# Fast Risk Battle Simulator

I have written some code in python to determine the outcome(including the remaining troops of both sides) of a Risk battle fought until one side is defeated. When using the Numba's njit decorator the code can simulate one battle's outcome in ~ 0.2ms. This is not fast enough for the application I have in mind. Ideally it would be one to two orders of magnitude faster. Any advice on how to improve performance would be greatly appreciated.

Function Code:

@njit
def _attack_(n_atk,n_def):
n_atk_dies = 0
n_def_dies = 0
while n_atk >0 and n_def>0:
if n_atk>=3:
n_atk_dies = 3
if n_atk==2:
n_atk_dies = 2
if n_atk ==1:
n_atk_dies = 1
if n_def >=2:
n_def_dies = 2
if n_def ==1:
n_def_dies = 1
atk_rolls = -np.sort(-np.random.randint(1,7,n_atk_dies))
def_rolls = -np.sort(-np.random.randint(1,7,n_def_dies))
comp_ind = min(n_def_dies,n_atk_dies)
comp = atk_rolls[:comp_ind]-def_rolls[:comp_ind]
atk_losses =len([1 for i in comp if i<=0])
def_losses = len([1 for i in comp if i>0])
n_atk -= atk_losses
n_def -= def_losses
return [n_atk,n_def]


Benchmarking Code:

atk_list = list(np.random.randint(1,200,10000))
def_list = list(np.random.randint(1,200,10000))
cProfile.run('list(map(_attack_,atk_list,def_list))',sort='tottime')

• What application do you have in mind? – Stefan Pochmann Jan 17 at 17:15
• Reinforcement Learning environment. Don't want the game environment speed to be a limiting factor. – mcgowan_wmb Jan 17 at 17:19
• – superb rain Jan 17 at 18:15
• Will not do this again. I rolled back thinking you had not rolled back. – mcgowan_wmb Jan 17 at 18:25

## 5 Answers

You play with up to 199 dice per player. So most of the time, the attacker will attack with 3 dice and the defender will attack with 2 dice. As long as that's the case, you could simply pick one of the three possible outcomes (with precalculated probabilities) and apply it. Outline:

def _attack_(n_atk,n_def):
while n_atk >= 3 and n_def >= 2:
# pick random outcome and update the dice numbers
while n_atk >0 and n_def>0:
# same as before
return [n_atk,n_def]


You could even precompute the result distributions for all $$\199^2\$$ possible inputs and randomly pick the result according to the given input's distribution. Outline:

def _attack_(n_atk,n_def):
return random.choices(results[n_atk, n_def], cum_weights=cum_weights[n_atk, n_def])

• As far as I can tell, "pick random outcome" for 3 vs 2 would be x = random.choices([0, 1, 2], cum_weights=[2275, 4886, 7776]). The defense loses x soldiers, the attackers loses (2-x). It should be many orders of magnitude faster than what OP wrote. – Eric Duminil Jan 18 at 16:04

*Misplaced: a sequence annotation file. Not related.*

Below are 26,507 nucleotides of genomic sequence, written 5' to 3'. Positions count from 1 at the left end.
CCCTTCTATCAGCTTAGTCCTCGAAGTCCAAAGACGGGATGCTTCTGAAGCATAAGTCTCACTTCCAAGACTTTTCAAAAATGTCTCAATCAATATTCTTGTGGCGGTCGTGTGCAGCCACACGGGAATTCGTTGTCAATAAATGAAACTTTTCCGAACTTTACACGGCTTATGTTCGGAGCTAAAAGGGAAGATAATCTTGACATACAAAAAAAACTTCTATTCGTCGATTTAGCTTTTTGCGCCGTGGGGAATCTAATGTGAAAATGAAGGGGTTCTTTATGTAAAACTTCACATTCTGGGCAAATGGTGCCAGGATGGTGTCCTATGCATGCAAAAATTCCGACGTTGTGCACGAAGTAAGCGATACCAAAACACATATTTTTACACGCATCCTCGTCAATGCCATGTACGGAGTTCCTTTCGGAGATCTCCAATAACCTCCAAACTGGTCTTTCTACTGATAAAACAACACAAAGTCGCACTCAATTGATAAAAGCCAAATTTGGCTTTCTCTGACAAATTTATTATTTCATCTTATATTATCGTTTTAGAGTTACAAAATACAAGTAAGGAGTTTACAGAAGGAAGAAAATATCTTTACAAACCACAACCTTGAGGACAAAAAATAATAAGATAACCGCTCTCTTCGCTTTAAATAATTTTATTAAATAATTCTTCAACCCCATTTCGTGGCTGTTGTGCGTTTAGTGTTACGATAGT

• @EricDuminil Yeah, that looks about right. I computed the numbers as well, but already deleted the code. Had a version with just r = randrange(7776) and two boundary comparisons instead of choices. Did you get the numbers with math somehow, or did you evaluate all 7776 possibilities and counted (that's what I did)? I doubt it'll be "many orders of magnitude", but then again, I don't know how Numba is affected by all this. – superb rain Jan 18 at 17:32
• @superbrain Simple brute-force, because there aren't that many possibilities. I took the liberty to write an answer as a complement to yours. I might have been too optimistic, but I sure hope to see a good improvement since now, only a dict lookup and one single random number are needed, compared to random arrays generation and sorting. – Eric Duminil Jan 18 at 17:43
• @mcgowan_wmb: Good to know. Do you need every intermediate step e.g. ['(12, 7)', '(12, 5)', '(12, 3)', '(10, 3)', '(8, 3)', '(8, 1)', '(8, 0)', 'attack_wins'], or just to know if the attack wins? – Eric Duminil Jan 19 at 9:40
• @Eric Duminil the only important information is the end state eg (8,0) – mcgowan_wmb Jan 19 at 12:30

I haven't benchmarked any of the following but I suspect that they can help you out. I'd check each alteration separately.

First, selecting the number of dice (die is singular, dice is plural) as you have is confusing and probably slow.

n_atk_dice = min(n_atk, 3)
n_def_dice = min(n_def, 2)


Second, using np.sort is (a) overkill for the problem and (b) probably slow as you need to cross into another library to do it. What do I mean by "overkill"? General sorting algorithms have to work for any length of list. But there are optimal sorting algorithms for any fixed length of list. Pulling up my Art of Computer Programming Volume 3, we can write the following:

def sort2(l):
if l < l:
return l[(1, 0)]
return l

def sort3(l):
if l < l:
if l < l:
return l[(2, 1, 0)]
elif l < l:
return l[(1, 2, 0)]
else:
return l[(1, 0, 2)]
elif l < l:
if l < l:
return l[(2, 0, 1)]
else:
return l[(0, 2, 1)]
else:
return l

sort = [None, lambda l: l, sort2, sort3]
...
atk_rolls = sort[n_atk_dice](np.random.randint(1, 7, n_atk_dice))
def_rolls = sort[n_def_dice](np.random.randint(1, 7, n_def_dice))


Third, use numpy to count instead of creating a new list to count:

def_losses = (comp > 0).count_nonzero()


and only iterate over the list once:

atk_losses = comp_ind - def_losses


Fourth, consider doing a similar trick for comparisons as you did for sorting. Instead of using the fully general numpy comparisons, array subtraction, etc, realize that there are two cases: comp_ind is either 1 or 2. If you write specific code for each case you may get faster code and possibly avoid using numpy altogether.

Finally, investigate random number generation. This may actually be your chokepoint. See e.g. https://eli.thegreenplace.net/2018/slow-and-fast-methods-for-generating-random-integers-in-python/. If you can get an all-base-Python solution (no numpy) with fast random numbers, or generate large batches of random numbers at once, you may get a performance boost.

• You'll also want to investigate whether views or copies are faster when sorting - l[(2,1, 0)] vs l[[2, 1, 0]] – ruds Jan 17 at 18:01
• Thank you! I will try all of these changes and report back. – mcgowan_wmb Jan 17 at 18:11

# Preprocessing

Be sure to read superb_rain's excellent answer.

The following code is meant as a preprocessing. It simply iterates over every single attack & defense configuration, and calculates the cumulative probability that the attacker manages to kill 0, 1 or 2 defense soldiers.